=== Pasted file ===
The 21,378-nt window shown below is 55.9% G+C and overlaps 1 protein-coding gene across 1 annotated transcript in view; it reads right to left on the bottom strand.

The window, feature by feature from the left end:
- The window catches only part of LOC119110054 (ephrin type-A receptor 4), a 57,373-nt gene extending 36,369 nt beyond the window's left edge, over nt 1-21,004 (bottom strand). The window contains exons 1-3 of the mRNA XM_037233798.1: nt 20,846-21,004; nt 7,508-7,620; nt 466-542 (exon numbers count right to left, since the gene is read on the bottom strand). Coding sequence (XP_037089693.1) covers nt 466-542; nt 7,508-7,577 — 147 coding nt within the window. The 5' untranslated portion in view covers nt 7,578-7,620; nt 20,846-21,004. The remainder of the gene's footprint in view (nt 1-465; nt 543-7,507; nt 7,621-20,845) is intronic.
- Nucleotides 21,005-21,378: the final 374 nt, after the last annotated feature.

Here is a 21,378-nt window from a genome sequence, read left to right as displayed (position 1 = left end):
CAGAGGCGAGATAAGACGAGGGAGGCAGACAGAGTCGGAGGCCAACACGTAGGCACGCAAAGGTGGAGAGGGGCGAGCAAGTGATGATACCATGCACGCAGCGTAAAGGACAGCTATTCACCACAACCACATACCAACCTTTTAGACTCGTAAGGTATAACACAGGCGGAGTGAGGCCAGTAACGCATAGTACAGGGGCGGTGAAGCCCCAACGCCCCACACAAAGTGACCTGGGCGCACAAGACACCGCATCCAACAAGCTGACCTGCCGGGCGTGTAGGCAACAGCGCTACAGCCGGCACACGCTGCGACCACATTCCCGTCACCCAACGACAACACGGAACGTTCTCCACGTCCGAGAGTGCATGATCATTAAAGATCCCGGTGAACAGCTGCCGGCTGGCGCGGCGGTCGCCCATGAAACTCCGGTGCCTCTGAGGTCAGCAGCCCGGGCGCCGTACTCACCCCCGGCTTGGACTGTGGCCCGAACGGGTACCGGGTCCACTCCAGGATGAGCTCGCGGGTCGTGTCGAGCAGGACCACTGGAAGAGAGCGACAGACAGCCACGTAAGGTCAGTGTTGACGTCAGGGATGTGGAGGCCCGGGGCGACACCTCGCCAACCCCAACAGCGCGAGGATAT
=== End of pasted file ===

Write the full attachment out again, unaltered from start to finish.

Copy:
The 21,378-nt window shown below is 55.9% G+C and overlaps 1 protein-coding gene across 1 annotated transcript in view; it reads right to left on the bottom strand.

The window, feature by feature from the left end:
- The window catches only part of LOC119110054 (ephrin type-A receptor 4), a 57,373-nt gene extending 36,369 nt beyond the window's left edge, over nt 1-21,004 (bottom strand). The window contains exons 1-3 of the mRNA XM_037233798.1: nt 20,846-21,004; nt 7,508-7,620; nt 466-542 (exon numbers count right to left, since the gene is read on the bottom strand). Coding sequence (XP_037089693.1) covers nt 466-542; nt 7,508-7,577 — 147 coding nt within the window. The 5' untranslated portion in view covers nt 7,578-7,620; nt 20,846-21,004. The remainder of the gene's footprint in view (nt 1-465; nt 543-7,507; nt 7,621-20,845) is intronic.
- Nucleotides 21,005-21,378: the final 374 nt, after the last annotated feature.

Here is a 21,378-nt window from a genome sequence, read left to right as displayed (position 1 = left end):
CAGAGGCGAGATAAGACGAGGGAGGCAGACAGAGTCGGAGGCCAACACGTAGGCACGCAAAGGTGGAGAGGGGCGAGCAAGTGATGATACCATGCACGCAGCGTAAAGGACAGCTATTCACCACAACCACATACCAACCTTTTAGACTCGTAAGGTATAACACAGGCGGAGTGAGGCCAGTAACGCATAGTACAGGGGCGGTGAAGCCCCAACGCCCCACACAAAGTGACCTGGGCGCACAAGACACCGCATCCAACAAGCTGACCTGCCGGGCGTGTAGGCAACAGCGCTACAGCCGGCACACGCTGCGACCACATTCCCGTCACCCAACGACAACACGGAACGTTCTCCACGTCCGAGAGTGCATGATCATTAAAGATCCCGGTGAACAGCTGCCGGCTGGCGCGGCGGTCGCCCATGAAACTCCGGTGCCTCTGAGGTCAGCAGCCCGGGCGCCGTACTCACCCCCGGCTTGGACTGTGGCCCGAACGGGTACCGGGTCCACTCCAGGATGAGCTCGCGGGTCGTGTCGAGCAGGACCACTGGAAGAGAGCGACAGACAGCCACGTAAGGTCAGTGTTGACGTCAGGGATGTGGAGGCCCGGGGCGACACCTCGCCAACCCCAACAGCGCGAGGATAT